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Abstract

Abstract

We report an experiment addressing the comprehension of LIS interrogatives in three adult populations with different times of exposure to sign language: native signers, early signers, and late signers. We investigate whether delayed exposure to language affects comprehension of interrogatives and whether there is an advantage for subject dependencies over object dependencies, as systematically reported for spoken languages. The answer to the first question is positive: there is evidence that natives outperform non-native signers, confirming permanent effects of delayed exposure to sign language even decades after childhood. However, the performance in subject interrogatives was lower than in object interrogatives in all groups of participants. We discuss several possible reasons for this unexpected finding.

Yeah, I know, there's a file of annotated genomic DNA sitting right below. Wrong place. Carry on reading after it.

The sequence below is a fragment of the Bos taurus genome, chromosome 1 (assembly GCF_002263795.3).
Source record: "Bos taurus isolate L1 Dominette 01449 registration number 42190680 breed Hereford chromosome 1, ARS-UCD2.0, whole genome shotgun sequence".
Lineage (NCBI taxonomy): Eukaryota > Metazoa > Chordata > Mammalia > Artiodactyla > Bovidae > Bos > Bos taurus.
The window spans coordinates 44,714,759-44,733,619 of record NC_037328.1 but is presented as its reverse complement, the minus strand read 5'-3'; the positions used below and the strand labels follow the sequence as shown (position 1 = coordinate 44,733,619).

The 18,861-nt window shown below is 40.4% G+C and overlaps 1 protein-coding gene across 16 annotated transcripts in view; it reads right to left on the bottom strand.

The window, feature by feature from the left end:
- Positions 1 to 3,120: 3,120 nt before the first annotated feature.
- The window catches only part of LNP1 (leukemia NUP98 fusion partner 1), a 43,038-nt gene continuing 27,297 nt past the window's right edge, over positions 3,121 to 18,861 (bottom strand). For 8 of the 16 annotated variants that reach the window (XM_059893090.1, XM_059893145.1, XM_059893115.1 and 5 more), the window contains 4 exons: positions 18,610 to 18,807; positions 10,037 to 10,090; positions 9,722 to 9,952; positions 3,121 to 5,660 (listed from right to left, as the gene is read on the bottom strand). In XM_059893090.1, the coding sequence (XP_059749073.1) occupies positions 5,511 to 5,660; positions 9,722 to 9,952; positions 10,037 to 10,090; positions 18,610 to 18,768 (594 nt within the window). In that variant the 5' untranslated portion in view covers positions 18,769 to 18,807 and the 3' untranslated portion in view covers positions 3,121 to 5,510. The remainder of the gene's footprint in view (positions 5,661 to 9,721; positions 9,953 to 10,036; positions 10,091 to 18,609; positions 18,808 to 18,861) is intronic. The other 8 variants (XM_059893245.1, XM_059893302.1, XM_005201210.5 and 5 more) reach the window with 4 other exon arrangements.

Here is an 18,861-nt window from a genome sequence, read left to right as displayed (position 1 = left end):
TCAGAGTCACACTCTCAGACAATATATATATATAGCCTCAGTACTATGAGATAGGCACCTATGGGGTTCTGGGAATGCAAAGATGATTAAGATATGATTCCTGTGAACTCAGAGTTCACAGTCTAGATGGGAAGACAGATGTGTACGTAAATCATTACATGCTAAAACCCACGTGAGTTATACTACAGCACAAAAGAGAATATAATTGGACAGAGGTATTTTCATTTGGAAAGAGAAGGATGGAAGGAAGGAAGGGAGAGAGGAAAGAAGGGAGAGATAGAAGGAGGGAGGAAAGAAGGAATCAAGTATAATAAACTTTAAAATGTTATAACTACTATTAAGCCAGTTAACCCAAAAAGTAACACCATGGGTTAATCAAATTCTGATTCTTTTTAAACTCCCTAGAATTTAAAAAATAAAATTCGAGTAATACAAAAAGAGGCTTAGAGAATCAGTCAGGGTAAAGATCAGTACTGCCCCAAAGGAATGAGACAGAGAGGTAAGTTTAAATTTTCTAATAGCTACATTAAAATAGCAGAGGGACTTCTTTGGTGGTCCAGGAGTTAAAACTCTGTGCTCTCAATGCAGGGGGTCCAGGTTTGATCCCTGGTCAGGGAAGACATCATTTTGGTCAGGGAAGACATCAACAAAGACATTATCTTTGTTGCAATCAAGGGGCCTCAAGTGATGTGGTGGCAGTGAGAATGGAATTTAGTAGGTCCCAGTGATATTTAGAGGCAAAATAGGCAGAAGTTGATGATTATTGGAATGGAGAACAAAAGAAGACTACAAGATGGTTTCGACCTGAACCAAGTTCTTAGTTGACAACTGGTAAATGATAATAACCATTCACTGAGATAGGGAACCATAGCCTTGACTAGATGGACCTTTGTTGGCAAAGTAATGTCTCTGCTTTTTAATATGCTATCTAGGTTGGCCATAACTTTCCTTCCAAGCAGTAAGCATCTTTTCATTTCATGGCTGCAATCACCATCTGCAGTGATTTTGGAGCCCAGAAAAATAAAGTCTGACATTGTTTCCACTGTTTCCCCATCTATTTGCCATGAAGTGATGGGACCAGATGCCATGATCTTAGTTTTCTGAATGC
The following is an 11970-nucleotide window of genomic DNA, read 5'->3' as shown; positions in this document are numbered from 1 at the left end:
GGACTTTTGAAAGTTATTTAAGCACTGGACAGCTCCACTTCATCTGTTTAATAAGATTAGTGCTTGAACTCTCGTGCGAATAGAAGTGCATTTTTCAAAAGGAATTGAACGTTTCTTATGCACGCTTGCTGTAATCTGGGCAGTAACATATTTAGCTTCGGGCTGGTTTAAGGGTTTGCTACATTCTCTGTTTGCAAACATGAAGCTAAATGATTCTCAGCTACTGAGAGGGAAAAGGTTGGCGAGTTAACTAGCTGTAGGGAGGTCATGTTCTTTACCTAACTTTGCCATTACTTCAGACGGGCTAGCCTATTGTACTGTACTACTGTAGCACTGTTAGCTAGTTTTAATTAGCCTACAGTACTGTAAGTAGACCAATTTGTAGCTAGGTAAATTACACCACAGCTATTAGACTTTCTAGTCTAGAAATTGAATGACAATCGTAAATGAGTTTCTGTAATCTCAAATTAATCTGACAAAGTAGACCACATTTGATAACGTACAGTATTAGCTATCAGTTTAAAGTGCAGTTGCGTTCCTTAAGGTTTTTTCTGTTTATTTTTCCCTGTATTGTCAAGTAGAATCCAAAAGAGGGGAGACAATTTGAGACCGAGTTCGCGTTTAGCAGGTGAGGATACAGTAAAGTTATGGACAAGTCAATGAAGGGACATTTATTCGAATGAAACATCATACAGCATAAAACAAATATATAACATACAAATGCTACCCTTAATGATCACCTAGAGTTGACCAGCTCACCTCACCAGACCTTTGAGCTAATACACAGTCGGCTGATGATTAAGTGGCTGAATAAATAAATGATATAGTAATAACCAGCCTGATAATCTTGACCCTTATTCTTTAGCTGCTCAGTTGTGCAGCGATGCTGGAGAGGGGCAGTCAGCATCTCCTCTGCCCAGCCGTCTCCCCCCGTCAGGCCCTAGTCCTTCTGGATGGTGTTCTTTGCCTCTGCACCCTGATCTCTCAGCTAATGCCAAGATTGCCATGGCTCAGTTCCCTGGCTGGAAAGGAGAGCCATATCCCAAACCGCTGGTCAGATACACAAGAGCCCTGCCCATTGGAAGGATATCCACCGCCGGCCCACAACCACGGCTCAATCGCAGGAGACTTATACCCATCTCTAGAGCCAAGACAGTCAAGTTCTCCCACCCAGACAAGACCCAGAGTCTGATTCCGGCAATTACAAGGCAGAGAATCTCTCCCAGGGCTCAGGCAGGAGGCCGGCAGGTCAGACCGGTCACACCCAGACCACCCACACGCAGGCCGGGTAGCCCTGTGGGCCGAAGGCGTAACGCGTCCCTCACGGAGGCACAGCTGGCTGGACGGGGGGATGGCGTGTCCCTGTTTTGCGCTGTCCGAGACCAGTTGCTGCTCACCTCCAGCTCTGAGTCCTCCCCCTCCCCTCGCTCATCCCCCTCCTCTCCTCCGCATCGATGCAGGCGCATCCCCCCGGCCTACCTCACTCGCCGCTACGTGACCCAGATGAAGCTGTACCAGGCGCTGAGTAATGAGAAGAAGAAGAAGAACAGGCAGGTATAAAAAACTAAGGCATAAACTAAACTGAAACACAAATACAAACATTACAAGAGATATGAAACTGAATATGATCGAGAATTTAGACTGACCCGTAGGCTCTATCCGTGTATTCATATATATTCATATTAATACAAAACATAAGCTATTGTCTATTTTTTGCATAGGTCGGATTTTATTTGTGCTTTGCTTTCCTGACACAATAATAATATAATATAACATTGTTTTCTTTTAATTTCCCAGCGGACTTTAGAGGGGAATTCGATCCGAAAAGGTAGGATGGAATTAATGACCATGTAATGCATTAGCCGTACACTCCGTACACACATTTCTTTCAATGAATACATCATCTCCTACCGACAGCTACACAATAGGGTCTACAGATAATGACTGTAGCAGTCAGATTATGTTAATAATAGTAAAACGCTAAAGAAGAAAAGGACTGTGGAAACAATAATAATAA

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/content/journals/10.1075/sll.20015.cec
2021-12-06
2022-05-20
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  • Article Type: Research Article
Keywords: age of exposure effects ; LIS ; interrogatives ; wh-dependency
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